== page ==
Python and MQTT

SOLVED
PhilipDAth
Kind of a big deal

Python and MQTT

I used to use node.js to process MQTT.  It's brilliant.  Everything is async.

 

I have been trying to wean myself off it and onto Python since the Meraki node.js library is no longer supported, and it's going to create a headache in the future using the Meraki V0 API which will be eventually discontinued.

 

I often use MQTT with MVs where you get a notification of a person or vehicle, you grab a snapshot (which takes ages) and then process it in some way.

 

I can't settle on a good way to do this in Python.  Because the snapshot process is slow I need something non-blocking.  What are you using, and how are you handling it?

 

There is the super popular Paho library.  Zero async support.  Uses callbacks.  I could use queues and add the message to a queue, and then use async to process from there.  Haven't tried that way yet.  That will probably be my next experiment.

 

There are async mqtt engines like asyncio-mqtt (which has great notes like "Expect API changes until we reach version 1.0.0") and HBMQTT.  They don't seem that popular.  I worry if I start using one of these I might end up in the same camp with node.js, of having to change later because they get abandoned.

 

Your advice for me?

1 ACCEPTED SOLUTION

Accepted Solutions
Greenberet
A model citizen

Re: Python and MQTT


@PhilipDAth wrote:

I've found asyncio processing of MQTT messages in Python is almost pointless.

 

Typically you construct an array of tasks, and then wait for them all to complete.

 

The problem is MQTT messages come in one at a time.  You can't construct an array.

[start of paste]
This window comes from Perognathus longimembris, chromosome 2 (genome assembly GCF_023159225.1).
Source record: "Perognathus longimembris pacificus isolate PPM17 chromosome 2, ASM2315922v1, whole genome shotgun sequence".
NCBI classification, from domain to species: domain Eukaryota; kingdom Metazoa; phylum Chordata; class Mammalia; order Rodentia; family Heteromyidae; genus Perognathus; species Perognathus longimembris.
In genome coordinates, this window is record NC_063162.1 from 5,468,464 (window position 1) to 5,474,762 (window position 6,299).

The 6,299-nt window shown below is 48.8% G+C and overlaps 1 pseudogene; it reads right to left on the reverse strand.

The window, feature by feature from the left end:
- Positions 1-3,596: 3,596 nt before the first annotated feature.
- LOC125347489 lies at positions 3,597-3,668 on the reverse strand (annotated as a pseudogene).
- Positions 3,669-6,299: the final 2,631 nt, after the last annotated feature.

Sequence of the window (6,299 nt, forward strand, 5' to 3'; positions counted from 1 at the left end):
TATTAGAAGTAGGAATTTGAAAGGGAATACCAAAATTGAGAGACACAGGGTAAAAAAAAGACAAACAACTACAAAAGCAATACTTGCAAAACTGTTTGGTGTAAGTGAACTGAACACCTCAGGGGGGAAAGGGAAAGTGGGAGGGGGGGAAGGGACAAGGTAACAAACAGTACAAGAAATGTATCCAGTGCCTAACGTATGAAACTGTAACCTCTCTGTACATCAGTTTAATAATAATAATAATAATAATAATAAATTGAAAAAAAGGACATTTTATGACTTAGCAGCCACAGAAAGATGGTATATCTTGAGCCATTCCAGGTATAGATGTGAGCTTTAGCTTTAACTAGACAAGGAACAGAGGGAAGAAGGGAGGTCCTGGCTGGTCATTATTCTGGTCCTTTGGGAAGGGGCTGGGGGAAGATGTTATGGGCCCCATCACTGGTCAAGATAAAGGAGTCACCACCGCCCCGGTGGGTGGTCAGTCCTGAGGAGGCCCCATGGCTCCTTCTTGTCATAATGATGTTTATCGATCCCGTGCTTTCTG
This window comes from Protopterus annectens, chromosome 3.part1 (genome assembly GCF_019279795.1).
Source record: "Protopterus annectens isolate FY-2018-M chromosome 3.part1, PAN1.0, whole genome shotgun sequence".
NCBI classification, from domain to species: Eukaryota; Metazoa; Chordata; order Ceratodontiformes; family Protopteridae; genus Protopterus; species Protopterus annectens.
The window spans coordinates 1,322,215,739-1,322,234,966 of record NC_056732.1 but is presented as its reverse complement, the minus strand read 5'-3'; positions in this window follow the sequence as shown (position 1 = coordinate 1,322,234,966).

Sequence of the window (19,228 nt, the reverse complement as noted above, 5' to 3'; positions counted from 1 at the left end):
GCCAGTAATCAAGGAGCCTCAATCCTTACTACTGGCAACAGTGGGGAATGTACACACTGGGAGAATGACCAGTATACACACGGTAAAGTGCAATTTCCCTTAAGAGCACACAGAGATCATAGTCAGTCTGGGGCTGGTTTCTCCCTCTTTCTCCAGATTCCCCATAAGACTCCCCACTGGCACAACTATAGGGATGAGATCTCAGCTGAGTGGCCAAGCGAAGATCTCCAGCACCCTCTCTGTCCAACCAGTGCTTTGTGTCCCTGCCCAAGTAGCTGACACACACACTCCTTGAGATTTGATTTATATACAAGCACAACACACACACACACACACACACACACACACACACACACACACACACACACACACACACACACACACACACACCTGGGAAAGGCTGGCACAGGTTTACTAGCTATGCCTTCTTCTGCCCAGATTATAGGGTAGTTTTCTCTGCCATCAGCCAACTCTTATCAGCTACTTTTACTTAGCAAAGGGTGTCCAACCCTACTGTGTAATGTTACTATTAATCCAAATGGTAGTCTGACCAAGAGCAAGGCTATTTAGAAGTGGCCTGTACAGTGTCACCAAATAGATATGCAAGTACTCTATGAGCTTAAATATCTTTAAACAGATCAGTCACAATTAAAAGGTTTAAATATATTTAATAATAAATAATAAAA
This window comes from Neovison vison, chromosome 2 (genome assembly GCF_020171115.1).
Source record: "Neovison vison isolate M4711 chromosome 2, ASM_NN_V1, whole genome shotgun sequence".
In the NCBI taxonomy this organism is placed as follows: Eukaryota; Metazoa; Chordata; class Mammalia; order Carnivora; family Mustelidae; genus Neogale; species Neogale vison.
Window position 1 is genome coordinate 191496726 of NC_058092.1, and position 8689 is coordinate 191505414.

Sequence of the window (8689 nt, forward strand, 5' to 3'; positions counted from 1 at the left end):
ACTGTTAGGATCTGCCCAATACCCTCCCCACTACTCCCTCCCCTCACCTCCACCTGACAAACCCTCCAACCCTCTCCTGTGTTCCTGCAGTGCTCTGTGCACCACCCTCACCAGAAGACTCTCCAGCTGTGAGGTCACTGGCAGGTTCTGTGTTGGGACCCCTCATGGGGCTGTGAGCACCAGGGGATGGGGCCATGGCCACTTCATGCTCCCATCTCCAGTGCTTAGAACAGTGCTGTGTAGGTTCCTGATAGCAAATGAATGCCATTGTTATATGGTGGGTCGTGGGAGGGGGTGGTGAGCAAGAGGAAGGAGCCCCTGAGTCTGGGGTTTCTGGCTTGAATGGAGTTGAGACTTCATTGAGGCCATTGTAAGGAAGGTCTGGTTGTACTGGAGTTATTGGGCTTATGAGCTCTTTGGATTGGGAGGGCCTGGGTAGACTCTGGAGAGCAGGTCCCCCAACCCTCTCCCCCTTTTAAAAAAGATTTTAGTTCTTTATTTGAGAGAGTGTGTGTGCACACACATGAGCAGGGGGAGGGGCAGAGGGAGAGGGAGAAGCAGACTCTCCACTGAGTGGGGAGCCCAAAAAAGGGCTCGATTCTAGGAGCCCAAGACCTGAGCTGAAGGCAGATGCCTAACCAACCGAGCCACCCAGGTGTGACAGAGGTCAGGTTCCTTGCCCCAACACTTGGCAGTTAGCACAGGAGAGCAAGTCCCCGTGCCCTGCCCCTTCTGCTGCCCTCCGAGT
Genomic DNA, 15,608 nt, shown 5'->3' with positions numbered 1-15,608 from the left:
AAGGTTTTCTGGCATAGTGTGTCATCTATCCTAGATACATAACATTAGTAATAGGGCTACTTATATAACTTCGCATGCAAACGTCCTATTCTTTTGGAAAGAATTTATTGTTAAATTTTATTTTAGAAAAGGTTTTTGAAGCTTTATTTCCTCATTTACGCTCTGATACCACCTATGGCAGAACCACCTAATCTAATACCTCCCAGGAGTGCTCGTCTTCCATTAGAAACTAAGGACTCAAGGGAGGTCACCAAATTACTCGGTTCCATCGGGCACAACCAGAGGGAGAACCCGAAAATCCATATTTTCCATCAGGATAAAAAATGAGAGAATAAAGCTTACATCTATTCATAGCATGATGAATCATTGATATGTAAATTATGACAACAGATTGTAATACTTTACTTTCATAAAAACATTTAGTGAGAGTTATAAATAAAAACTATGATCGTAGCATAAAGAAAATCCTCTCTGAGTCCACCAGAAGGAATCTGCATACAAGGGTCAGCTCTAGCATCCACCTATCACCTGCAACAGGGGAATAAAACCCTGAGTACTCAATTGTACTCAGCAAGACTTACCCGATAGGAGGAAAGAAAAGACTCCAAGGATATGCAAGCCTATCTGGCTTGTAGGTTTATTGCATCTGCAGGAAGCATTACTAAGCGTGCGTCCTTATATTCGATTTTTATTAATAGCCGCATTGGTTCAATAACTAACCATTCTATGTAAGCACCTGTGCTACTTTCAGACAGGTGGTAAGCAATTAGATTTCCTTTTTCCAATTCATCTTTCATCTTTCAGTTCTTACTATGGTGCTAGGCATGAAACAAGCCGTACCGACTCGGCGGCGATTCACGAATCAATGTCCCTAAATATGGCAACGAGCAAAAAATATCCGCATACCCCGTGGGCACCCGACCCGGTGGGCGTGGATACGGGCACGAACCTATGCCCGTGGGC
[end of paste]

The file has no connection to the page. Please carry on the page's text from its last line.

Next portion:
Sure if the first message takes 10s to process, and you get messages every second, then after that first 10s you could batch all messages waiting in the queue.

And to do this, you can't use the native MQTT async functions.  You have to use the original code I gave, which runs it in a thread and adds it to a thread-safe queue.

 

It's a real shame Meraki dropped support for node.js.


Why do you need to queue them?

you could also use asyncio.ensure_future and let it do it's work. With await you are just blocking & waiting for it to be finished, but you aren't doing anything with the result, therefore you can just let it run.

 

from your asyncio-mqtt example:

 

 

import asyncio
from asyncio_mqtt import Client, MqttError

# Sample async function to be called
async def processSnapshot(camera_serial):
    print("processSnapshot")
    await asyncio.sleep(1)

# This gets called whenever when we get an MQTT message
async def mqtt_on_message(msg):
    ...
    data = json.loads(msg.payload.decode('utf-8'))
    split_topic = msg.topic.split("/", 3)
    ...
    return await processSnapshot(camera_serial)


async def main():
    ...
    async with Client(hostname="127.0.0.1",port=1883,username=MQTT_USERNAME,password=MQTT
_PASSWORD) as client:
        async with client.filtered_messages("/merakimv/#") as messages:
            await client.subscribe("/merakimv/#")
            async for message in messages:
                asyncio.ensure_future(mqtt_on_message(message)) #I've just changed this line of code